Tag Archives: insecurity

The threat of violence; being cut off from home

As hope dwindles for many Haitians, increasing numbers of reports are discussing the potential for violence.

Port-au-Prince has show resilience so far, but as aid remains blocked in warehouses and the situation grows more desperate, an ugly fight for survival seems a genuine possibility.

Local and international authorities had, in the first days, downplayed the security issue, stressing the capital remained calm. But the question is growing more urgent: how much longer can Haiti’s fragile society, which is no stranger to violence, hold together? The 1998 food crisis let to major riots.

How would even the strongest societies behave after days of limited or no access to food, water and shelter – where the only immediate hope of relief may lie in breaking into buildings to take it, stealing from your fellow survivors – let alone one with no effective state structures? The situation may, in turn, become increasingly difficult for international aid workers, leading to less assistance, and even more desperation: a vicious circle.

Even before the earthquake, feelings towards internationals, the UN, ranged from support to resentment. With so much aid unable to get through, it may now resurface. Pre-disaster, there had been a rise in violence over the holiday period (shooting by men on motorbikes); and political tension was growing as elections approached.

As the initial shock story subsides, many news agencies have begun to air these concerns. CNN reports of increasing worries that the peace may not last; and that medical staff have had to leave a makeshift hospital for fear of insecurity.

The BBC has shown images of young men roaming the streets with machetes. UPDATE: It is now leading on the issue of security fears.

The UK’s Telegraph newspaper reports “the sounds of gunfire echoed around Port au Prince as looters fought over scarce food supplies, hijacked vehilces and raided a UN warehouse where 15,000 tons of food had been stockpiled.”

Reuters reports: “gangs of robbers had begun preying on survivors living in makeshift camps on streets strewn with debris and decomposing bodies, as aftershocks rippled through the hilly neighborhoods. Authorities reported some looting and growing anger among survivors despairing over the delay in life-saving assistance. Meanwhile, the United States and other nations rushed to deliver food, water and medical supplies through a jammed airport, a smashed seaport and roads littered with rubble.”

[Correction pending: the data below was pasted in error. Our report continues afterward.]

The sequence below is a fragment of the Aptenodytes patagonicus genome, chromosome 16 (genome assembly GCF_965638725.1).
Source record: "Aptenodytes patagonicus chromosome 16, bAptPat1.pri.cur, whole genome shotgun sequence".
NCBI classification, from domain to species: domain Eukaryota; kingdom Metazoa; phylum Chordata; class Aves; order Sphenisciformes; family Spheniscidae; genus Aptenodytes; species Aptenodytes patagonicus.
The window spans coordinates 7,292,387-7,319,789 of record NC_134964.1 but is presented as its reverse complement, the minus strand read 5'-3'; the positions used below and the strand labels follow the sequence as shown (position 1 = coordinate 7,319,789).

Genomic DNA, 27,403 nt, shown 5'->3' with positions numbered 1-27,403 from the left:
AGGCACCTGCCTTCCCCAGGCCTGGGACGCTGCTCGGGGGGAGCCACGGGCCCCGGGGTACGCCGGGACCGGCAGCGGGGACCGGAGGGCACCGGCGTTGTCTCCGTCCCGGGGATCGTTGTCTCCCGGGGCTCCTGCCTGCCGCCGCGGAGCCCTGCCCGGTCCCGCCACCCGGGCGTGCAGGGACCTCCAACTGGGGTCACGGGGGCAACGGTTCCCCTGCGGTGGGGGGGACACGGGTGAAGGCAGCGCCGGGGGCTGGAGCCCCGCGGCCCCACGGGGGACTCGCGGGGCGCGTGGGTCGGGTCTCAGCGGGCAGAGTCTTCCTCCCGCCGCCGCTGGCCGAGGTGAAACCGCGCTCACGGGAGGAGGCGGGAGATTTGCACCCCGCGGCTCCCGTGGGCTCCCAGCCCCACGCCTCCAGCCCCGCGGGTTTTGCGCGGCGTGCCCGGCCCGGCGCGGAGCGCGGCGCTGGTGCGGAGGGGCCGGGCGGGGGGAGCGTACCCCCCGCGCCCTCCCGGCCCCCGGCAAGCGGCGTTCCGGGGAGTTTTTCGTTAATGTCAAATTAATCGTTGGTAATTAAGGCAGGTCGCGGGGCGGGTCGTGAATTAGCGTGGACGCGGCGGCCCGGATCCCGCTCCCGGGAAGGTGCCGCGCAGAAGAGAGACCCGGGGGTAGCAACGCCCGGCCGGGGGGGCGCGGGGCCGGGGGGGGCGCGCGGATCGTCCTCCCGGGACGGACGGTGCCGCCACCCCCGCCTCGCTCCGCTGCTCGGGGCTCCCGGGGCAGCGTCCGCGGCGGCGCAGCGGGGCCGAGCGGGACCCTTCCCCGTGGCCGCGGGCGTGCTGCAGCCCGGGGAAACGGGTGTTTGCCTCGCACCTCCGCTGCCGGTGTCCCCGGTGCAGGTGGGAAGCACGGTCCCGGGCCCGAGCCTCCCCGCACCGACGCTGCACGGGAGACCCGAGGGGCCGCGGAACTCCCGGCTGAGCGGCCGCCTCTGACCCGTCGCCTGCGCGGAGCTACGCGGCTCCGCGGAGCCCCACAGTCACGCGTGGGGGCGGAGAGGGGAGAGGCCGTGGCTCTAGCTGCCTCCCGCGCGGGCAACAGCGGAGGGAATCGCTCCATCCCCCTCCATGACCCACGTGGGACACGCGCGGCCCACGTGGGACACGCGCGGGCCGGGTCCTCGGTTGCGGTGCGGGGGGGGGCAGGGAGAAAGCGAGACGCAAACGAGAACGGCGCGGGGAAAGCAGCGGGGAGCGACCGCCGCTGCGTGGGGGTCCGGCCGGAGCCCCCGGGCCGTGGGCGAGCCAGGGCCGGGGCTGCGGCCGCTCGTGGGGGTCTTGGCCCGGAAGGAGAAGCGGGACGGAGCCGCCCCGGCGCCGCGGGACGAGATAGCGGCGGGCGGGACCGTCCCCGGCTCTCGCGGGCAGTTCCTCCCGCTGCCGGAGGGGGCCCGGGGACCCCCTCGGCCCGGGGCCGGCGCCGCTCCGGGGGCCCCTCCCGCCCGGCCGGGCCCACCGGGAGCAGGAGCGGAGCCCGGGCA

The New York Times says that looting of houses and shops increased Friday, and anger boiled over in unpredictable ways: residents near the city’s overfilled main cemetery stoned a group of ambulance workers seeking to drop off more bodies.

The International Organization for Migration (IOM) reportedly said it had to stop aid distribution on Thursday at the prime minister’s compound because of security concerns.

The Canadian press reports here that the US is considering the possibility for a greater security role if the situation deteriorates.

On a personal level, this makes the prospect of any imminent return – with our young children anyway – even less likely. Especially as we read of Haitians doing their best to leave, in case things turn bad. It is an troubling prospect, as we had just moved our whole life to Haiti; all our possessions, our jobs, our children. Haiti was our home. Despite many kind offers of assistance – including one today in Miami, from someone we never met before – I feel adrift, in nowhere land, on the sidelines. I want to go home, but I am not sure when, or how.

Does this make us refugees? Well, not in any official sense, I would suspect. We have family, friends, community roots in Europe and the US; we were in Haiti as internationals. But in another sense perhaps we are, albeit temporarily and from a position of privilege. We are displaced, without any of the familiar, comforting possessions that we use to mark our territory; no place we can call our own. It is a small concern amid a much larger tragedy, nothing in comparison with what millions of Haitians are facing, but it still feels deeply unsettling.

As to the potential for violence, the press does sometimes dramatise such situations, as it seeks an evolution in the narrative, but it would seem unwise to dismiss these warnings as fear-mongering. Common sense suggests darker times yet may be in store for Haiti’s people before the crisis plateaus.

The coming days will test the international community’s response to the utmost. One can only hope our leaders are up to the challenge; and that Haitians will find the strength to prove such fears unfounded.